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Media-aware networks

At Ubicom, we have been advocating an approach to these issues that adds a level of intelligence to networking devices to allow them to dynamically adjust to the physical network environment and the application usage at any given instant. And this is done wholly within the network device itself. There is no need to rely on vulnerable, static, tag-based QoS information.

Such media-aware networks don't try to follow a pre-defined set of rules for behavior since, as noted before, any set of rules that was appropriate at lunchtime may well be completely useless in the evening. Not only that, but in a home environment, the software running on the network changes from day to day and week to week. A media-aware network employs a more active and dynamic approach, optimizing the performance of whatever applications are actually currently utilizing the network.

This concept is probably most easily explained by looking at some specific examples of applications, such as online gaming over the Internet and media streaming within the home network.

Returning to Table 1, one can see that most applications currently deployed on the Internet were, in fact, designed to work within its bandwidth constraints. Most broadband connections provide an uplink bandwidth of a few hundred kilobits per second so most applications either stay within that limit or adapt to use as much bandwidth as available.

Consider a simple case where an online game starts up during a voice call (for instance, via an instant messaging client such as Skype). As the game starts, it does a bulk transfer of information, for example to transfer map information to the client. The Internet connection is instantly congested, and the voice call either degrades or drops completely.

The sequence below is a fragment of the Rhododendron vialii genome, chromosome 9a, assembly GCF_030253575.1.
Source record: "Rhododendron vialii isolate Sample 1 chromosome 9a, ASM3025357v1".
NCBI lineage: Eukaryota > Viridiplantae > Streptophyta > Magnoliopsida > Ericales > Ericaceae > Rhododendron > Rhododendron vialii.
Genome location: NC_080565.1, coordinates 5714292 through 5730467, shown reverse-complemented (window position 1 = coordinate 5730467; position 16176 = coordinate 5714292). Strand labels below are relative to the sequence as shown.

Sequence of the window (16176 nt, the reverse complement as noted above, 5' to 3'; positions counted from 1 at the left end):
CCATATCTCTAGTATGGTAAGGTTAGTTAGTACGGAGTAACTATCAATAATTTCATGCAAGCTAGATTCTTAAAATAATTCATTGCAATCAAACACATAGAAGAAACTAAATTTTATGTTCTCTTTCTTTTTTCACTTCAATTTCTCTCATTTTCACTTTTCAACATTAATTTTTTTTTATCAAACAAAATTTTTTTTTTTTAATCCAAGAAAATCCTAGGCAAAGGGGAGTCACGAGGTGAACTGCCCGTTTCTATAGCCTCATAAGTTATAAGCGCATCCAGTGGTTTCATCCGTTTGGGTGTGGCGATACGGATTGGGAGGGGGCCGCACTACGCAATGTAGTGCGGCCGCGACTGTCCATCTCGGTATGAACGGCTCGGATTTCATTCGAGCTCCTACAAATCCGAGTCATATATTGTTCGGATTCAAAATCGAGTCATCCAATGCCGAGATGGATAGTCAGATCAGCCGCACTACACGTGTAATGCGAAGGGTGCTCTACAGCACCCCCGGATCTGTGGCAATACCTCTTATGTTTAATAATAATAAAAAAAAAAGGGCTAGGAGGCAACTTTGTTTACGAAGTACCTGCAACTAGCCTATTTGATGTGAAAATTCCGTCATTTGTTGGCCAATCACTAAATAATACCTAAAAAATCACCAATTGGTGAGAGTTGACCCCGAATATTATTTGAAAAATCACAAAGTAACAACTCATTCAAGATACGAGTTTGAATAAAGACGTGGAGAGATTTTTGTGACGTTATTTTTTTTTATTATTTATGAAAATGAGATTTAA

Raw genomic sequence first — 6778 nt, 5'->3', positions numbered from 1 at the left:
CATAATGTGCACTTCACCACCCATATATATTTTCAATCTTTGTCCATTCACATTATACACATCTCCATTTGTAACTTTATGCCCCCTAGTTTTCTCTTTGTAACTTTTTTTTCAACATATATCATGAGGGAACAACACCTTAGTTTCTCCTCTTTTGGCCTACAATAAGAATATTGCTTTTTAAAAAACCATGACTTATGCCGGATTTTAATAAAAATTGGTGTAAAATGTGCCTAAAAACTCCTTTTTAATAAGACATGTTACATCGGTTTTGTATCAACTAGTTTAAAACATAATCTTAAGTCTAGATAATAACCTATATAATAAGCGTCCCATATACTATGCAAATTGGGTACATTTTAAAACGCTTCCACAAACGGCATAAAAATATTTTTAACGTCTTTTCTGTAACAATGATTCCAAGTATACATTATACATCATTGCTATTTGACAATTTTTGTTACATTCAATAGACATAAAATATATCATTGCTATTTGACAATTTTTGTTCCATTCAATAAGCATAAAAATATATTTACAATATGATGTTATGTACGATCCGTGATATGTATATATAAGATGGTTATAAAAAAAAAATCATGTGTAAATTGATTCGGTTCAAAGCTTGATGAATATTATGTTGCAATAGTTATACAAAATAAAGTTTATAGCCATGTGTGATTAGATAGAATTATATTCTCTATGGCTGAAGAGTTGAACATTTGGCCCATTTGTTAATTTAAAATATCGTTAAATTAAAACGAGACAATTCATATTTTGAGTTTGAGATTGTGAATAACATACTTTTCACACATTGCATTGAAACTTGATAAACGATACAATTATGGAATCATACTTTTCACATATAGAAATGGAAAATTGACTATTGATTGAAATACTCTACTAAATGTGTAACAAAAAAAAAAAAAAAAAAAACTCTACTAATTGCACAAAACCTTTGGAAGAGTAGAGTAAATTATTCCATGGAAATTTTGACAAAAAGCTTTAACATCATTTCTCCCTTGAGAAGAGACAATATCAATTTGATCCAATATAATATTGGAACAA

This could be fixed by setting a QoS rule that says Skype is higher priority than game traffic (though on most products this is easier said than done). But later that evening, someone uses Skype again to make a video call or transfer a file. Once again, the available bandwidth is saturated, only now it's the game that begins to lag.

If you consider the many permutations of this type of interaction across many different applications, it is essentially impossible to come up with a set of static QoS rules to ensure a great quality experience for every application and every user in the home.

A media-aware network, on the other hand, simply adapts the relative priority of these traffic streams on the fly to ensure that both the game and voice calls proceed uninterrupted.

For traffic originating within the home network itself, the problems differ slightly. Here, a number of emerging applications have simply been waiting for the installation of high bandwidth networks before they could become entirely practical and widely deployed, the most interesting example being video streaming, especially now that game consoles are becoming media players.

Moving video is, of course, very bandwidth intensive. Just how much bandwidth can a user reasonably expect to see in a home network?

Wired Ethernet is certainly an option in the home and available very cost effectively, even at gigabit speeds today. The main problem is getting the wire from the router to the "Entertainment Island" underneath the television. If that's not practical, wireless or power-line networking can bridge the gap.

With multiple tens of megabits of throughput, the better performing wireless and powerline products are more than capable of supporting streaming video, as always with the caveat that it can be prioritized appropriately on the wireless network.

As discussed above, relying on legacy equipment to deliver QoS tagging for all of this traffic can be hit-or-miss at best. On the other hand, media-aware networking products are available to deliver optimal performance for applications such as YouTube, Joost, Skype, Vonage and Netflix Online.

The "media-aware" network accounts for the mix of applications and the bandwidth required by each. Media are dynamically identified, each separate stream is appropriately prioritized, and all data moves efficiently throughout the network.

As consumers rely more and more on digital media at home for work, play and communications, it is essential that they understand the role of their home network in making sure that they can continue to get the most out of digital living.

About the Author
Keith Morris leads Ubicom's product marketing, business development and customer engineering activities. Prior to Ubicom, he served as Senior Director of Product Management and Marketing at Applied Microcircuits Corporation (AMCC) and Director of Marketing at MMC Networks. Keith has more than 18 years of experience in the semiconductor industry and has also held positions in engineering and management at Fujitsu and GEC/Plessey. He can be reached at

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